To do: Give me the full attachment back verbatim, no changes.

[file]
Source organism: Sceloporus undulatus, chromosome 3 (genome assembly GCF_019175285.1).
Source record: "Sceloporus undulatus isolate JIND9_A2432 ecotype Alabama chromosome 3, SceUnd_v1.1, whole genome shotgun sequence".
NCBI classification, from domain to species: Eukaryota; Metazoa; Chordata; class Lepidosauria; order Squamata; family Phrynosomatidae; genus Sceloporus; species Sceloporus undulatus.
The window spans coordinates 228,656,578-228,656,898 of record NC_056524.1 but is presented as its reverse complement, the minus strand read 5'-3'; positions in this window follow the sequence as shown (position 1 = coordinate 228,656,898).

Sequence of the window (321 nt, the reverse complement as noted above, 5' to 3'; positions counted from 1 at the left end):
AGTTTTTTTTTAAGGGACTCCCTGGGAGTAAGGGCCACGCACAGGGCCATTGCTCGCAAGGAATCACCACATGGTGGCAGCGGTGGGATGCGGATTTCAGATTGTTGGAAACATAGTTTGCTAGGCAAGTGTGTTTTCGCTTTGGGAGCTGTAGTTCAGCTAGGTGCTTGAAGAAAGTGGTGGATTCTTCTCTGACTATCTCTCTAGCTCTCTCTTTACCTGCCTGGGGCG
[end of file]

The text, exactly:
Source organism: Sceloporus undulatus, chromosome 3 (genome assembly GCF_019175285.1).
Source record: "Sceloporus undulatus isolate JIND9_A2432 ecotype Alabama chromosome 3, SceUnd_v1.1, whole genome shotgun sequence".
NCBI classification, from domain to species: Eukaryota; Metazoa; Chordata; class Lepidosauria; order Squamata; family Phrynosomatidae; genus Sceloporus; species Sceloporus undulatus.
The window spans coordinates 228,656,578-228,656,898 of record NC_056524.1 but is presented as its reverse complement, the minus strand read 5'-3'; positions in this window follow the sequence as shown (position 1 = coordinate 228,656,898).

Sequence of the window (321 nt, the reverse complement as noted above, 5' to 3'; positions counted from 1 at the left end):
AGTTTTTTTTTAAGGGACTCCCTGGGAGTAAGGGCCACGCACAGGGCCATTGCTCGCAAGGAATCACCACATGGTGGCAGCGGTGGGATGCGGATTTCAGATTGTTGGAAACATAGTTTGCTAGGCAAGTGTGTTTTCGCTTTGGGAGCTGTAGTTCAGCTAGGTGCTTGAAGAAAGTGGTGGATTCTTCTCTGACTATCTCTCTAGCTCTCTCTTTACCTGCCTGGGGCG